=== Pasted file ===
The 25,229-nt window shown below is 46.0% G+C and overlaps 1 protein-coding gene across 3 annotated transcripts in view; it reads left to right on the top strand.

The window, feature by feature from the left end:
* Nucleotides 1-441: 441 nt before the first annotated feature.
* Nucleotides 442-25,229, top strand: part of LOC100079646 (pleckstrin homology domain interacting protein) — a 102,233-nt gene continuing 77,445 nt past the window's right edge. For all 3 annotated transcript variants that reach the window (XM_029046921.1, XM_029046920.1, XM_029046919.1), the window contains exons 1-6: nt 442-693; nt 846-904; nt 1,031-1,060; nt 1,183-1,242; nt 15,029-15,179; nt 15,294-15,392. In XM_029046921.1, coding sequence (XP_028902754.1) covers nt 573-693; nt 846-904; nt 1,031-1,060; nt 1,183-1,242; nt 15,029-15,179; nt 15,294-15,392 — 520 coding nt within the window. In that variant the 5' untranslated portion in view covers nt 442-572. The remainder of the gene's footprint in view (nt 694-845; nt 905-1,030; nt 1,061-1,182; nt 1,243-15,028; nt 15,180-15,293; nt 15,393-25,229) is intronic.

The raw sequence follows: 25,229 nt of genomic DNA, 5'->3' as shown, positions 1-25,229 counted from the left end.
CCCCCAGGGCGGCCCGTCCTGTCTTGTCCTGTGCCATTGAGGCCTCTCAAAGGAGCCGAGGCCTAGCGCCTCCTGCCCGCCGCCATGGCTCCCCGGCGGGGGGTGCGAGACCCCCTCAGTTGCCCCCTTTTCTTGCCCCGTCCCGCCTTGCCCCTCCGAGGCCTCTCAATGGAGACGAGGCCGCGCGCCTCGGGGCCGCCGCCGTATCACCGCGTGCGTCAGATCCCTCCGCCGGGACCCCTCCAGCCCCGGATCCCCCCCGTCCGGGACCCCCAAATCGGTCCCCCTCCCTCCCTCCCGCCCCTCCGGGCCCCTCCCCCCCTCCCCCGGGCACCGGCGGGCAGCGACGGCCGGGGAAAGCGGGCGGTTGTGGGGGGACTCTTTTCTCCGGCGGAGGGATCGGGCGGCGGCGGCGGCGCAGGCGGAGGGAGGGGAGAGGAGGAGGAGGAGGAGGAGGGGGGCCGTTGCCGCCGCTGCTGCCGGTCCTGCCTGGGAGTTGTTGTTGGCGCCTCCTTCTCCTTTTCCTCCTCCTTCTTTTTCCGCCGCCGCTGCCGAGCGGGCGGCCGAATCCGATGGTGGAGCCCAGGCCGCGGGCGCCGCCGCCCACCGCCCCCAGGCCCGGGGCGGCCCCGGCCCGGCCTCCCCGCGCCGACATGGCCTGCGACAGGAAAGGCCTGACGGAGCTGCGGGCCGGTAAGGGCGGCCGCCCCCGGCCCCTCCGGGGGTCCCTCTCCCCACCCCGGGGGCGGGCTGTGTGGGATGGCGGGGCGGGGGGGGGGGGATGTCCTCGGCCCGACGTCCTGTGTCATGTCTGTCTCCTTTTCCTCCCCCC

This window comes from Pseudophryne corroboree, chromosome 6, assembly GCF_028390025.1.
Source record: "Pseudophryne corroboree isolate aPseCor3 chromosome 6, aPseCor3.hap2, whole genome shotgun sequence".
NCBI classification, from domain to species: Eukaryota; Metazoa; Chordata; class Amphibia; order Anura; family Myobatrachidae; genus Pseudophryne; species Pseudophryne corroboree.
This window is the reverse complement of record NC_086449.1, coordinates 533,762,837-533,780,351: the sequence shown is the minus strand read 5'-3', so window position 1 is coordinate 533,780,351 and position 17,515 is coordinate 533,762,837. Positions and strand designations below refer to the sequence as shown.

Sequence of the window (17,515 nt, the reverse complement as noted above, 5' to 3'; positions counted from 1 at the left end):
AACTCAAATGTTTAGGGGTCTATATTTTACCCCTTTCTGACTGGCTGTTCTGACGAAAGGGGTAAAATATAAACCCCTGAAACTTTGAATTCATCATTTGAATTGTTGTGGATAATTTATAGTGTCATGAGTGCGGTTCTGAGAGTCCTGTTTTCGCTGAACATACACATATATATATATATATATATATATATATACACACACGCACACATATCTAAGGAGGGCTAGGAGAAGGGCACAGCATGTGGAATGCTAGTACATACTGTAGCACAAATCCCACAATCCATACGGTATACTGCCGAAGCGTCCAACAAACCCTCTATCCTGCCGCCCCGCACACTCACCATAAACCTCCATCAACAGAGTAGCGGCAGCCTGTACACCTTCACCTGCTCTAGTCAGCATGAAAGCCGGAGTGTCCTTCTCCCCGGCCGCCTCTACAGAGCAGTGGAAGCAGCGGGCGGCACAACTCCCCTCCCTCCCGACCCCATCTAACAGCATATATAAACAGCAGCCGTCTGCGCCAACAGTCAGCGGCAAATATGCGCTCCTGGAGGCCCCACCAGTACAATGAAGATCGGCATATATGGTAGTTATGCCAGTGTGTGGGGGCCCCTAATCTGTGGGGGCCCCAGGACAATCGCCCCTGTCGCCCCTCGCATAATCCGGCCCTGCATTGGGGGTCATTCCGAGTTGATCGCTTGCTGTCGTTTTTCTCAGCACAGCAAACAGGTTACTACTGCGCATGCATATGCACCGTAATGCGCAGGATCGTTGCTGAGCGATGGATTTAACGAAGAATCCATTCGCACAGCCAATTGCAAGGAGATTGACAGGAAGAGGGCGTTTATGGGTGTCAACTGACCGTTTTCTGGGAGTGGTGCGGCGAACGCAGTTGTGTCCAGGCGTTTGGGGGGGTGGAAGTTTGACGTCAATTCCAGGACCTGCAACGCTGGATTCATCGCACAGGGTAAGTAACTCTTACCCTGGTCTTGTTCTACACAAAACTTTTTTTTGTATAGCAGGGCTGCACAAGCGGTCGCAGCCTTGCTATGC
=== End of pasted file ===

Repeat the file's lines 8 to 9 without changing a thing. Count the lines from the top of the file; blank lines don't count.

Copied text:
Source record: "Pseudophryne corroboree isolate aPseCor3 chromosome 6, aPseCor3.hap2, whole genome shotgun sequence".
NCBI classification, from domain to species: Eukaryota; Metazoa; Chordata; class Amphibia; order Anura; family Myobatrachidae; genus Pseudophryne; species Pseudophryne corroboree.